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Discussion Starter #1
I'm not quite sure where to post this, but I've got a question about housing rats. Is it imperative that you have more than one rat so they can have friends, or are they okay by themselves? I've heard mixed opinions saying both things. I would love to have more than one rat but can't have another one right now, so would mine be okay until I can get another one? He's really social and even plays with my cats. Okay, it's probably not really playing but if either one of them is going to get hurt it's the cat.
 

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Rats are much better in pairs, but if there’s no way you can get him a buddy just yet then all I can say to do is pay lots of attention to him. Let him have a lot of play time with you. When and if you get a new rat be cautious. Males can be very territorial especially when introducing someone new into the cage. That’s something that has to be done slowly. I would love for you to eventually get him a buddy, they really are happier with one. :D LMAO I know what you mean with the cat...my BFs cat was just curious about the rats and found out that they are not something she wants to mess with. So now she keeps her distance.
 

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its best not to have loan rats but i had one and i have one now only problem is if u leave it to long your rat might no accept a new rat, lone rats need alot more attetion then two rats! but its not imposible to keep a rat on its own!
 

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Discussion Starter #4
He's not very old, I got him in I think the middle of December. He's a big boy, though. I'll definitely get him a buddy if it'll make him happier. I want to get one of those 3-level cages you can get at petsmart, would that be enough room for 2; or would a bigger cage, like one for ferrets work as long as the bars aren't big enough for them to get out of? Should I try to get a rat-buddy for him that's about the same age, or would a younger or older one be better? Does it even matter?
 

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Actually, younger rats are much more readily accepted than older rats. The previous rat(s) won't consider them as much a threat.

I only keep rats alone if all options are exhausted (neutering/spaying included), since rats are extremely social animals and no amount of human interaction can take the place of another rat.
 

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I agree with fallinstar. I had a loner boy, Ichabod, who even after his neuter he just could not live with other rats (though, I know more now about introductions and could probably easily get him to live with my crew). I made a lot of time for him, and he was always out of his cage. He was my heart rat :)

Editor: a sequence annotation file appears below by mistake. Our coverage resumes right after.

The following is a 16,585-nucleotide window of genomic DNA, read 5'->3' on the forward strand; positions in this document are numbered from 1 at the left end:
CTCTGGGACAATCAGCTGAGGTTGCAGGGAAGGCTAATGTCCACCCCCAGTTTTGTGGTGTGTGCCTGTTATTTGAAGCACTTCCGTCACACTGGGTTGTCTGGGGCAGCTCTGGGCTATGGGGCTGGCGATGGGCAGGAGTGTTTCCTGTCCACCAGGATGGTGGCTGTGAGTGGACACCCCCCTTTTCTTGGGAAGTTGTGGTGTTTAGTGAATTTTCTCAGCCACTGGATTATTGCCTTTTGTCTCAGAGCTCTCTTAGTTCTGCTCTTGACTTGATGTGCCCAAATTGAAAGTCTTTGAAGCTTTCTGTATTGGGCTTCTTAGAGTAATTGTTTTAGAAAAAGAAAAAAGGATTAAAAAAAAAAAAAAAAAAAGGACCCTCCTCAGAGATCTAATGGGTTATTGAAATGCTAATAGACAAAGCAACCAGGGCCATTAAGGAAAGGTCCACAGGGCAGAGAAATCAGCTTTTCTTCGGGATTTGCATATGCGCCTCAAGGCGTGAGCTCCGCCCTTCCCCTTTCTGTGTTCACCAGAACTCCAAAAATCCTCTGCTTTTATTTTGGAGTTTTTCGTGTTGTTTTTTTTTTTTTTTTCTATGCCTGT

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Discussion Starter #9
Wow, I didn't think people neutered their rats, but it makes sense, just like any other pet. Crichton's a real sweetheart, and he's so peaceful I hope he'll get along with his buddy.
 

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I think that depends on the rat...lol. At least mine anyways, bully boys! haha. But thats seems right as well, less of a threat. I would love to add another ratty to my bunch! Maybe I will one of these days, maybe adopt :D
 

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fallinstar said:
there is a high risk neutering rats as they are only small and may not make it thu which is why roobs is a lone rat
I have to disagree that it is high risk. Is it higher risk than with a larger animal? Yes. However many more neuters go perfectly fine than don't especially if you're working with an experience small animal/exotics vet. I've only attempted a neuter once and I did indeed loose the rat so don't get me wrong.. it happens. But I also have a friend who rescues and spays and neuters all incoming rats and she loses VERY few. She's had many many successes. I've also known other people who have had it done and were able to introduce previously overly aggressive rats to the rest of their rats as it calms them down a lot more often than not. It was just bad luck on my part methinks.


Basically there is the chance the rat doesn't make it out of surgery.. but then theres the much greater chance that it does and leads a happier life because it is able to be kept with others of it's kind.
 

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Discussion Starter #13
I'll look into vets that will neuter rats in my area. I'm all for 'fixing' animals, and besides honestly, even if it wasn't for health reasons I think he'd look a lot better being fixed.. o_O
 

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Namo, I spay and neuter all of my rats. With males, it's for their behavior issues. I neuter them before they hit the ever-terrible "teenager" stage, which is around 6-8 months old. With females, it's because of their health. Unaltered females have a much, MUCH greater chance of getting mammary tumors and infections of the uterus, such as pyometra.

I am very much an advocate of altering animals. I have had many rats undergo their neuter/spay surgery and recover without a hitch. It's an extremely safe procedure with an accredited exotics specialist :) Plus, neutered male rats are softer, cleaner, and don't "mark" as much when they're out playing. Plus, they more readily accept newcomers. There would be NO WAY I could have my wonderful group of 12 rats if they weren't all neutered.
 
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